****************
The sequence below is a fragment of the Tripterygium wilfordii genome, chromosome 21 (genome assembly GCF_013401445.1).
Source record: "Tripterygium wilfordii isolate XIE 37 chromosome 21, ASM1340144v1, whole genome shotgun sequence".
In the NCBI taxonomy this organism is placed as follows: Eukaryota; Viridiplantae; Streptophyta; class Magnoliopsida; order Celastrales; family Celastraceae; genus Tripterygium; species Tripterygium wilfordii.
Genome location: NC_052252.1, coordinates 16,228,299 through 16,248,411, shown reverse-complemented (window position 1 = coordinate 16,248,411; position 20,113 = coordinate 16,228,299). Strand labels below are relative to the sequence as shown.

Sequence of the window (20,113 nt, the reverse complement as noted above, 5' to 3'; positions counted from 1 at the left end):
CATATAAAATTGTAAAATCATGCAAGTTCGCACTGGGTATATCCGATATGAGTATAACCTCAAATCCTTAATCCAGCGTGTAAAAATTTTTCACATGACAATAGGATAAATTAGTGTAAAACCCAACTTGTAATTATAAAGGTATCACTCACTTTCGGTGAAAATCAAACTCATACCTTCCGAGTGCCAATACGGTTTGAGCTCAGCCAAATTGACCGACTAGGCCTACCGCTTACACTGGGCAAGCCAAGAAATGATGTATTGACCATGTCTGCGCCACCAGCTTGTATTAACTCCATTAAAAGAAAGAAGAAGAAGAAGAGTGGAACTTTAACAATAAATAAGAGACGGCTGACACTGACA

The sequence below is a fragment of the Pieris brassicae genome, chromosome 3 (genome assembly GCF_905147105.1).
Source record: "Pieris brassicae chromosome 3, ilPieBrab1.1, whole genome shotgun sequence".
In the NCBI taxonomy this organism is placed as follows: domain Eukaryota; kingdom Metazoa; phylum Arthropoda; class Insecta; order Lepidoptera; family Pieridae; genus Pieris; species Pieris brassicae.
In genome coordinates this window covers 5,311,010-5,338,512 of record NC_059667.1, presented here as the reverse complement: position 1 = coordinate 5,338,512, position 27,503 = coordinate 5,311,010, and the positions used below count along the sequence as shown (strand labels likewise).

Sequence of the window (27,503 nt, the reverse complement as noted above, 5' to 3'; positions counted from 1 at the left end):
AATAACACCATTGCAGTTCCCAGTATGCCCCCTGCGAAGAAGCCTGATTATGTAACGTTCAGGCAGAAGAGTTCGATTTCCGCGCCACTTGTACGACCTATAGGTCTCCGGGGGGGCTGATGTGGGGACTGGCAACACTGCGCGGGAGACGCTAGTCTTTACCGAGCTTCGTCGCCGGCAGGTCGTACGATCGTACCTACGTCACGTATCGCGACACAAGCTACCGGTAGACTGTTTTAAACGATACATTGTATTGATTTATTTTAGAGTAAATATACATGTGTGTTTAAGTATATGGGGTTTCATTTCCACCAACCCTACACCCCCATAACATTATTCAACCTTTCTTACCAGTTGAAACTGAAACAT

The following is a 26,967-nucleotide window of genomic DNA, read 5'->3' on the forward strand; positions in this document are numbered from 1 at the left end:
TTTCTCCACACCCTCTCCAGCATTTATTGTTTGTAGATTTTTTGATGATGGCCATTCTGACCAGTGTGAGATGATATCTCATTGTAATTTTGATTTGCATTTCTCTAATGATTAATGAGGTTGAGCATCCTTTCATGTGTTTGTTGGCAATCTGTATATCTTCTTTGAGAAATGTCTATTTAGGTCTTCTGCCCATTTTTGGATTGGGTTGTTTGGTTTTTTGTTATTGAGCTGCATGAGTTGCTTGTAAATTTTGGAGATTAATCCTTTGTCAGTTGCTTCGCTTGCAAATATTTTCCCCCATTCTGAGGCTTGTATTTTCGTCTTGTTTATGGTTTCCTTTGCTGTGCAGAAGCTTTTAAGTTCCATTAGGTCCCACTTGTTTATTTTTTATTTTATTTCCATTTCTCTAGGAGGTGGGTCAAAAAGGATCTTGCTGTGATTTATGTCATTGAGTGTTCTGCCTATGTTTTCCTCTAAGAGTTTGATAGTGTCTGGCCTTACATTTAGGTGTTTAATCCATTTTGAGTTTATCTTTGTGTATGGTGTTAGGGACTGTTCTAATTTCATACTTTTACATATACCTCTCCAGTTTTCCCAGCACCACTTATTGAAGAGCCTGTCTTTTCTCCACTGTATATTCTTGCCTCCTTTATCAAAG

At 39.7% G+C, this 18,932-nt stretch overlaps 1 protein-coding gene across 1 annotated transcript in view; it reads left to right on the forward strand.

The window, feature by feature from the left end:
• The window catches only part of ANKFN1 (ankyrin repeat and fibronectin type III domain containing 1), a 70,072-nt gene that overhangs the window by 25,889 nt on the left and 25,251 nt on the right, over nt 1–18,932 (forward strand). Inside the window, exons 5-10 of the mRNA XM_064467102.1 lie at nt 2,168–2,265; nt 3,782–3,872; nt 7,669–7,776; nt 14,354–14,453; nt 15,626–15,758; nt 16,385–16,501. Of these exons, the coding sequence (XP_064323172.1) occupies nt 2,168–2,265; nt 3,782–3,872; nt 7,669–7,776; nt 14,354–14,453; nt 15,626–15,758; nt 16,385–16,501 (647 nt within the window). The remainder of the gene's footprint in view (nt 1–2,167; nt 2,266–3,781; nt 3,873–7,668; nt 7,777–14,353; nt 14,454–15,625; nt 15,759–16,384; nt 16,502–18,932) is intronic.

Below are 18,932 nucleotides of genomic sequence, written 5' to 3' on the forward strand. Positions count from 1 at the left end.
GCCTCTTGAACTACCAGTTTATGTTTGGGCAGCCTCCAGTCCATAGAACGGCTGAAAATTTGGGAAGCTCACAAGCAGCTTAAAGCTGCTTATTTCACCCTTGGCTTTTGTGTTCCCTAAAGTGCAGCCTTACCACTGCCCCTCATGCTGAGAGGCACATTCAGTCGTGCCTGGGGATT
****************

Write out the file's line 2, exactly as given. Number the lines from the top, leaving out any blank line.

Source record: "Tripterygium wilfordii isolate XIE 37 chromosome 21, ASM1340144v1, whole genome shotgun sequence".